City planners need to embrace self-determination by Indigenous property developers and regard them as treaty partners with the authority to plan for themselves, an Otago researcher says.
Professor Michelle Thompson-Fawcett
“Indigenous-local authority relationships in former colonies are still embedded in practices based on broken treaty promises and illegal land dispossession. Indigenous communities continue to work tirelessly through many types of political, legal and direct action to establish a meaningful Indigenous government to local government partnership relationship,” says University of Otago Geography Professor Michelle Thompson-Fawcett.
A joint research paper by Professor Thompson-Fawcett and Dr Janice Barry from the University of Waterloo, Ontario, examines Indigenous property development in New Zealand and Canada.
Professor Thompson-Fawcett says Indigenous property development is becoming more prevalent in many former British settler-states following treaty settlements, but has received almost no scholarly attention.
Indigenous aspirations to use lands for economic development and cultural expression in the built environment are impacted by municipal or city planning, including its expectations around land-use zoning, taxation or rates and regional growth management, she says.
“Indigenous communities’ desire to use urban property development as a tangible form of economic redress is not simply about capitalist accumulation; it is an expression of a wider political claim to sovereignty and self-determination.
“Understanding the implications of this for post-treaty settlement governance arrangements and planning systems is a pressing need,” she says.
The authors contend Indigenous peoples’ experiences of urban property development raise new questions about who has the authority, legitimacy, and knowledge to plan in the ‘public interest’.
“In contexts where Indigenous organisations adopt a variety of roles in order to pursue political and economic self-determination in urban areas, there is a blurring of boundaries between who is the ‘planner’ and who is the recipient of ‘planning’ activity, and what are ‘public’ versus ‘private’ interests,” Professor Thompson-Fawcett says.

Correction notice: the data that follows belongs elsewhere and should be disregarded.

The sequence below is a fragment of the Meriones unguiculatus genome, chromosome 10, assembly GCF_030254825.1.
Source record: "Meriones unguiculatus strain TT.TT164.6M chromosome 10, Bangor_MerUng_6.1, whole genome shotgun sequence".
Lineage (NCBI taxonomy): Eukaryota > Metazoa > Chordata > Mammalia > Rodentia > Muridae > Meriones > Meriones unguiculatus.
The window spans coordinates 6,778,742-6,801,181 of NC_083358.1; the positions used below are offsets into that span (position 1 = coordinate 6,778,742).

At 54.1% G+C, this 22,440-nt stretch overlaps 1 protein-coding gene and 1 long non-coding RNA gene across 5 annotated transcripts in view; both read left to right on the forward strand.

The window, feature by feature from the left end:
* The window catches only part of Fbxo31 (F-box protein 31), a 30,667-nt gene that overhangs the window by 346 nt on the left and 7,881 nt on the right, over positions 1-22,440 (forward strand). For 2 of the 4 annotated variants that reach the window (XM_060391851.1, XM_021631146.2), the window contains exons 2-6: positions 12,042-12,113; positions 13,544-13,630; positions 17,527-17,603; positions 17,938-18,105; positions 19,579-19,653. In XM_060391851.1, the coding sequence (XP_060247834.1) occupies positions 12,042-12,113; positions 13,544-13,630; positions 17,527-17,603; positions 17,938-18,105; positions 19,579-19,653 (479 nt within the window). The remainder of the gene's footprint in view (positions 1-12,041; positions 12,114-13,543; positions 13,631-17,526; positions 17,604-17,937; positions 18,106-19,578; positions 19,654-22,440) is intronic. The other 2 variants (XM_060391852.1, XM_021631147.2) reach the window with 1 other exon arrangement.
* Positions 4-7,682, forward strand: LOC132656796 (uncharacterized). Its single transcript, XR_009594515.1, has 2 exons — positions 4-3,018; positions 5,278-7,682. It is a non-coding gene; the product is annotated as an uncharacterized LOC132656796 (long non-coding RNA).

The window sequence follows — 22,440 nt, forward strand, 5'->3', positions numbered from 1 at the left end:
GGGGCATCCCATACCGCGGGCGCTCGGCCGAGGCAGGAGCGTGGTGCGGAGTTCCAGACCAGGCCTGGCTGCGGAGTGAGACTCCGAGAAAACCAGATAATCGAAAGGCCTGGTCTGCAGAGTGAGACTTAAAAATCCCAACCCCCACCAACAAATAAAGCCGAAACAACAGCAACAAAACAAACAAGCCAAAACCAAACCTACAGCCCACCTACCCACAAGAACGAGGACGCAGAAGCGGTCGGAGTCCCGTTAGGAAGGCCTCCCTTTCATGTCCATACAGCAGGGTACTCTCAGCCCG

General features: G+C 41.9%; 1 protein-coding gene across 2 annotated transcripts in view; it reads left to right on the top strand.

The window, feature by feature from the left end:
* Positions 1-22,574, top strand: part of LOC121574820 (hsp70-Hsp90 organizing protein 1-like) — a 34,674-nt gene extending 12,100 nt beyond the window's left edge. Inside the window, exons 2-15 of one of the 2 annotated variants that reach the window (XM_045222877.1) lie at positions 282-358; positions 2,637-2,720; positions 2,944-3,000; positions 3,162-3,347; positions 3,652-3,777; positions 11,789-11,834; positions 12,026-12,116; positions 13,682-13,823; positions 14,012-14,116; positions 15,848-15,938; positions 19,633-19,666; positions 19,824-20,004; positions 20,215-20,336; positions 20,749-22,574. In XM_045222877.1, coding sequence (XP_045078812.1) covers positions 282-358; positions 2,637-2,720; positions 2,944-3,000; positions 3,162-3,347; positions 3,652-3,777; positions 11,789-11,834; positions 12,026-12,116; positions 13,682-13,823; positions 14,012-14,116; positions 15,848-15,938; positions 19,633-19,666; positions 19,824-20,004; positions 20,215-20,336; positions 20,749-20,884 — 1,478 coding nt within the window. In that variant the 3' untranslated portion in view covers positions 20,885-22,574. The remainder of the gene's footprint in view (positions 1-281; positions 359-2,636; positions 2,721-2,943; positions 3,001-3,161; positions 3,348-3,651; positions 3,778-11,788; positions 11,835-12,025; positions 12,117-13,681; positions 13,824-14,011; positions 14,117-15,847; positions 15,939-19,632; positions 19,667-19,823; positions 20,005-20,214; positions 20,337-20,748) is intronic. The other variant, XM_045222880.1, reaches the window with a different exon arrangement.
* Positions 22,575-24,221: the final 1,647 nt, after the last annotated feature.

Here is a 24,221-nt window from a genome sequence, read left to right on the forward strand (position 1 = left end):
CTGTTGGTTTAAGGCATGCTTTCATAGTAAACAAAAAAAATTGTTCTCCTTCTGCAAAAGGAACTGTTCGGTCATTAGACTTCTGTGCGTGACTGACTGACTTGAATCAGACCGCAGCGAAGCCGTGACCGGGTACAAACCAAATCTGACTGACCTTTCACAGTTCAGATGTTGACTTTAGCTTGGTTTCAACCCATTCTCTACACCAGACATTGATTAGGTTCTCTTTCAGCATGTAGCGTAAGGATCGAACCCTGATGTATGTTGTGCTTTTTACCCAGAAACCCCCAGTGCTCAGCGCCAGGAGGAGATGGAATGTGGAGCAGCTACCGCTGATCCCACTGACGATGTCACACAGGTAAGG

“Hence, there is an urgent need for ongoing conversations about the decolonisation of planning and the search for an appropriate planning relationship with Indigenous peoples.”
The research examines two sites of Indigenous property development as case studies: activity by Ngāi Tahu in the greater Christchurch area, and endeavours by Treaty 1 First Nations in metropolitan Winnipeg, in Manitoba, Canada.
In the case of Ngāi Tahu, its tribal council Te Rūnanga o Ngāi Tahu (TRoNT) has a tribal governance role and a mandate to manage its considerable asset base, a significant portion of which is the product of their treaty settlement with the Crown.
Its role, in representing approximately 68,600 community members, in many respects parallels local and regional government and guides all activities including property development.
However the research found that in Ngāi Tahu’s development activities, including one of its most ambitious projects, the redevelopment of the Wigram Aerodrome (‘Wigram Skies’) in southwestern Christchurch into a master-planned residential hub, it was treated as a conventional property developer by Christchurch City Council, rather than an agency that is an embodiment of a treaty partner.
The success of Wigram Skies was predicated on a substantial city plan change, as the zoning for the existing air-force base was inappropriate for the denser hub envisaged by Ngāi Tahu.
A council planner recalled the iwi’s property company was in many respects treated ‘just like any other developer’, submitting the same forms, seeking the same consent, and occasionally encountering inevitable public opposition.
“Of course, Ngāi Tahu is a treaty partner, not merely a stakeholder or developer,” says Professor Thompson-Fawcett.
“However under (flawed) legislation, local government is not defined as a treaty partner, it is simply required to involve Māori in decision-making, consult with Māori, and take account of Māori culture and traditions, which falls short of the idea of governance partnerships.”
Unlike conventional property developers, Indigenous organisations have deep ancestral connections to their area and explicit responsibility to ensure that development contributes to the economic and cultural well-being of the entire Indigenous community – and in keeping with customary governance principles, Professor Thompson-Fawcett says.
“Municipal agencies have been positioned as the rightful ‘planners’, while Indigenous lands – and, by extension, Indigenous governments – have been conceived as the object of planning attention.”
The post-treaty settlement context necessitates local planning authorities working more conscientiously with Indigenous communities to decolonise their practices and establish a just planning relationship with them, she says.
Janice Barry and Michelle Thompson-Fawcett
Planning Theory and Practice